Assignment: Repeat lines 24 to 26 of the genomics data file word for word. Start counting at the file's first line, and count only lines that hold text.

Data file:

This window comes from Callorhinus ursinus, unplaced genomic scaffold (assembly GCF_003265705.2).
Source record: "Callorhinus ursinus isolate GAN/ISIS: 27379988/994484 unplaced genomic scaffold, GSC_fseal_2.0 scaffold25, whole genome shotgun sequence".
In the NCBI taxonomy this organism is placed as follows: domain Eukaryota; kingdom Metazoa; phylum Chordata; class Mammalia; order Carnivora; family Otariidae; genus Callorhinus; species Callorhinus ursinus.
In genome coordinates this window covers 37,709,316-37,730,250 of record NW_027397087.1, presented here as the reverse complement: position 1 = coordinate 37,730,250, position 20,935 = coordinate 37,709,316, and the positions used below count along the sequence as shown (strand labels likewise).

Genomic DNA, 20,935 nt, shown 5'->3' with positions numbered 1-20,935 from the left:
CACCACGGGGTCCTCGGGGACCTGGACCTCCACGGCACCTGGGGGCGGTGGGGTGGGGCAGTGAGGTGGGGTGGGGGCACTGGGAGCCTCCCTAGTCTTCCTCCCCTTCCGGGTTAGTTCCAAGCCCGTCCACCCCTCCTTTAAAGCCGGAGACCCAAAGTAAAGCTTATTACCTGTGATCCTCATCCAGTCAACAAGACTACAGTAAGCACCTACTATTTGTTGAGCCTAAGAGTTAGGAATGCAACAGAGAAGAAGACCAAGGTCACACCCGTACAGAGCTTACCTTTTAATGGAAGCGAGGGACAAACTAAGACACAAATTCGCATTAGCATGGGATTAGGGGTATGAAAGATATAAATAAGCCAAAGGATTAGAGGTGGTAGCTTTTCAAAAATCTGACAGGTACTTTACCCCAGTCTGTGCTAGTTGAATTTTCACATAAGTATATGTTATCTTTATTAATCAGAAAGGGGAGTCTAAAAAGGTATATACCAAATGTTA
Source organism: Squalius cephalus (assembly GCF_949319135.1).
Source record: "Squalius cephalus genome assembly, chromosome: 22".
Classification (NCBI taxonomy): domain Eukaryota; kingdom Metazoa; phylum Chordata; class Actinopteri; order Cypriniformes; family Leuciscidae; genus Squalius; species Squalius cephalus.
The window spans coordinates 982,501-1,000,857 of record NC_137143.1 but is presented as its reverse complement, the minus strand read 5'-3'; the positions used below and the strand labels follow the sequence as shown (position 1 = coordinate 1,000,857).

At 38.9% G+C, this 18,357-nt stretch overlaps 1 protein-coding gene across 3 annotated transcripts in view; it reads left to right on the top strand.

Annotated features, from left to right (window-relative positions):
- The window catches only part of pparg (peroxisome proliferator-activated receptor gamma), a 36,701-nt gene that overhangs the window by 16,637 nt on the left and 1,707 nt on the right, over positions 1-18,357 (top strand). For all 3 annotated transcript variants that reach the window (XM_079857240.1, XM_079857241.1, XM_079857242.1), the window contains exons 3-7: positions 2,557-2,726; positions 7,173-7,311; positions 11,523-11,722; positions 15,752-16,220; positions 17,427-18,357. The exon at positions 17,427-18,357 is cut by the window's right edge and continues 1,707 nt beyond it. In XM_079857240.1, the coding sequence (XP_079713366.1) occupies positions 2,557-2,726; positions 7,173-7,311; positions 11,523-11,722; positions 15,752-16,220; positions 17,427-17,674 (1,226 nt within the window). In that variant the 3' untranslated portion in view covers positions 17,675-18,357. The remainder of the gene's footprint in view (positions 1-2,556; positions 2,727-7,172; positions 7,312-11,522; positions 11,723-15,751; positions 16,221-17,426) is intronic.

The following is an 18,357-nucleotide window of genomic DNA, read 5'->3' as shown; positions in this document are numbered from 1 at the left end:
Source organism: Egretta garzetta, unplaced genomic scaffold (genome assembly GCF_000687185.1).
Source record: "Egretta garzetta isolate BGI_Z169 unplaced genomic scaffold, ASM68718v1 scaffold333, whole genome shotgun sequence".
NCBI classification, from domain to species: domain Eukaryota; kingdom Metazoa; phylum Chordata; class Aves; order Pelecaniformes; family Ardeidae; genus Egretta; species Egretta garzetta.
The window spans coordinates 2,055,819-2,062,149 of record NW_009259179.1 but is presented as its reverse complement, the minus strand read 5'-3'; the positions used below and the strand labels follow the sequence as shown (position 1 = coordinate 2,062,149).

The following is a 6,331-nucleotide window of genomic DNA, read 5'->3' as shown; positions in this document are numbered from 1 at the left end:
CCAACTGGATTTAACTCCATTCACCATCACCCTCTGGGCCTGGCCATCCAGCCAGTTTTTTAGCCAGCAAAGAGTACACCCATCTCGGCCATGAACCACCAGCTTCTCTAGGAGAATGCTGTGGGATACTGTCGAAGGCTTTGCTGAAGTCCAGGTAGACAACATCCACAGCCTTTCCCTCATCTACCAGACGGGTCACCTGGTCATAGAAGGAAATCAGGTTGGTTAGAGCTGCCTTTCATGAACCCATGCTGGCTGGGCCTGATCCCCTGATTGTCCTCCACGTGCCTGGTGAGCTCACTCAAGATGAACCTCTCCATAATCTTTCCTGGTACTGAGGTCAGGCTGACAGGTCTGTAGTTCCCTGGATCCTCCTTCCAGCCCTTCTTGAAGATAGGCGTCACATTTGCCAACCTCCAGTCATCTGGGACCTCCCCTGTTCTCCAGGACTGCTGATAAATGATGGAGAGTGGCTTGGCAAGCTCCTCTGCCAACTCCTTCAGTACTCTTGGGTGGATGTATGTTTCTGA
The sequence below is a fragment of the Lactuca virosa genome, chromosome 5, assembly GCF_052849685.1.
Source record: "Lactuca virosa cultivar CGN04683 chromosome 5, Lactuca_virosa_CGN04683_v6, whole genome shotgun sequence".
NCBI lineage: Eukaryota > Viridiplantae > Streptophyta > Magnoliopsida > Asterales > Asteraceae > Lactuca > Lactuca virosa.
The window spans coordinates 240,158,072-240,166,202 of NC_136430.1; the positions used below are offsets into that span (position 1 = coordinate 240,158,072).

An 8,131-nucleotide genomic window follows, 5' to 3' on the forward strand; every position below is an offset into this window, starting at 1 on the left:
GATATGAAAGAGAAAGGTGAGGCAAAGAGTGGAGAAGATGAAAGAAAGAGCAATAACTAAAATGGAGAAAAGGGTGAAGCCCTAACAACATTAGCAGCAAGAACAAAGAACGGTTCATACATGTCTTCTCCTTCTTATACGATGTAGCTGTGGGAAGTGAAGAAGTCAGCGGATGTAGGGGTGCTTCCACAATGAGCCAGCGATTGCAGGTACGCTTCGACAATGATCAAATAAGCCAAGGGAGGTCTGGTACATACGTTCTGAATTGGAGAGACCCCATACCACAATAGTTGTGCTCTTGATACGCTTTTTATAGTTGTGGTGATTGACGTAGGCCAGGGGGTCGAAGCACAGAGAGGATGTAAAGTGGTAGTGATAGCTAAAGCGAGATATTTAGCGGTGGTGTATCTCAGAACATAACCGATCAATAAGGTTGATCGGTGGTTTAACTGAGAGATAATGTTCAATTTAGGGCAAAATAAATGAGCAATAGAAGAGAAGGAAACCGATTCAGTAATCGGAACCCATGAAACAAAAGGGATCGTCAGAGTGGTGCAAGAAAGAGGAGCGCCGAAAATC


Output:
The window spans coordinates 240,158,072-240,166,202 of NC_136430.1; the positions used below are offsets into that span (position 1 = coordinate 240,158,072).

An 8,131-nucleotide genomic window follows, 5' to 3' on the forward strand; every position below is an offset into this window, starting at 1 on the left:
GATATGAAAGAGAAAGGTGAGGCAAAGAGTGGAGAAGATGAAAGAAAGAGCAATAACTAAAATGGAGAAAAGGGTGAAGCCCTAACAACATTAGCAGCAAGAACAAAGAACGGTTCATACATGTCTTCTCCTTCTTATACGATGTAGCTGTGGGAAGTGAAGAAGTCAGCGGATGTAGGGGTGCTTCCACAATGAGCCAGCGATTGCAGGTACGCTTCGACAATGATCAAATAAGCCAAGGGAGGTCTGGTACATACGTTCTGAATTGGAGAGACCCCATACCACAATAGTTGTGCTCTTGATACGCTTTTTATAGTTGTGGTGATTGACGTAGGCCAGGGGGTCGAAGCACAGAGAGGATGTAAAGTGGTAGTGATAGCTAAAGCGAGATATTTAGCGGTGGTGTATCTCAGAACATAACCGATCAATAAGGTTGATCGGTGGTTTAACTGAGAGATAATGTTCAATTTAGGGCAAAATAAATGAGCAATAGAAGAGAAGGAAACCGATTCAGTAATCGGAACCCATGAAACAAAAGGGATCGTCAGAGTGGTGCAAGAAAGAGGAGCGCCGAAAATC